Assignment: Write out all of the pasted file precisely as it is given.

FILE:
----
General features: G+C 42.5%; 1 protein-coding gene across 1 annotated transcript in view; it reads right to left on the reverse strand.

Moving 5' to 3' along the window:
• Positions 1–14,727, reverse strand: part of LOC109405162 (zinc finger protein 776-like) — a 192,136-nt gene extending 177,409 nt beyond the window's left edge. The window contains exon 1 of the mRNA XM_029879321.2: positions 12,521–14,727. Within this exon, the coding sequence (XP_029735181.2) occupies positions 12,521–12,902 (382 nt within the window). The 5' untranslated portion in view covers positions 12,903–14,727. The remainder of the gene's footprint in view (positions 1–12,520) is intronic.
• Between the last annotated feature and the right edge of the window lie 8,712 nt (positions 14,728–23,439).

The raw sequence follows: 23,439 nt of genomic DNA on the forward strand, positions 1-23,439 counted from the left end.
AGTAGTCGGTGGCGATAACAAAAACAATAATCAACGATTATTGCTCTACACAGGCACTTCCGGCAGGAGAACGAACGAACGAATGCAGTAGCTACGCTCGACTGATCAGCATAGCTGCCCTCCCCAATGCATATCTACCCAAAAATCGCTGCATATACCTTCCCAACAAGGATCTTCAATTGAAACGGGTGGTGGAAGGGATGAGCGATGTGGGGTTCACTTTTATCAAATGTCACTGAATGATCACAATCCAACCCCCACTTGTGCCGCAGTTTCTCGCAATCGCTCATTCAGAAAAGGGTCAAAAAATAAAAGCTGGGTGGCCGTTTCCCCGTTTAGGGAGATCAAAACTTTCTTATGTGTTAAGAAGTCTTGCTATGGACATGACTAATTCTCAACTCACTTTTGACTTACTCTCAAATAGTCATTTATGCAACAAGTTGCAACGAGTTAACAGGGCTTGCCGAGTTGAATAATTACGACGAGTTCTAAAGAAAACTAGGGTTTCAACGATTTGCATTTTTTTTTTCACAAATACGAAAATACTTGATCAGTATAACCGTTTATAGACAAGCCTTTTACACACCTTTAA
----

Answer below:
General features: G+C 42.5%; 1 protein-coding gene across 1 annotated transcript in view; it reads right to left on the reverse strand.

Moving 5' to 3' along the window:
• Positions 1–14,727, reverse strand: part of LOC109405162 (zinc finger protein 776-like) — a 192,136-nt gene extending 177,409 nt beyond the window's left edge. The window contains exon 1 of the mRNA XM_029879321.2: positions 12,521–14,727. Within this exon, the coding sequence (XP_029735181.2) occupies positions 12,521–12,902 (382 nt within the window). The 5' untranslated portion in view covers positions 12,903–14,727. The remainder of the gene's footprint in view (positions 1–12,520) is intronic.
• Between the last annotated feature and the right edge of the window lie 8,712 nt (positions 14,728–23,439).

The raw sequence follows: 23,439 nt of genomic DNA on the forward strand, positions 1-23,439 counted from the left end.
AGTAGTCGGTGGCGATAACAAAAACAATAATCAACGATTATTGCTCTACACAGGCACTTCCGGCAGGAGAACGAACGAACGAATGCAGTAGCTACGCTCGACTGATCAGCATAGCTGCCCTCCCCAATGCATATCTACCCAAAAATCGCTGCATATACCTTCCCAACAAGGATCTTCAATTGAAACGGGTGGTGGAAGGGATGAGCGATGTGGGGTTCACTTTTATCAAATGTCACTGAATGATCACAATCCAACCCCCACTTGTGCCGCAGTTTCTCGCAATCGCTCATTCAGAAAAGGGTCAAAAAATAAAAGCTGGGTGGCCGTTTCCCCGTTTAGGGAGATCAAAACTTTCTTATGTGTTAAGAAGTCTTGCTATGGACATGACTAATTCTCAACTCACTTTTGACTTACTCTCAAATAGTCATTTATGCAACAAGTTGCAACGAGTTAACAGGGCTTGCCGAGTTGAATAATTACGACGAGTTCTAAAGAAAACTAGGGTTTCAACGATTTGCATTTTTTTTTTCACAAATACGAAAATACTTGATCAGTATAACCGTTTATAGACAAGCCTTTTACACACCTTTAA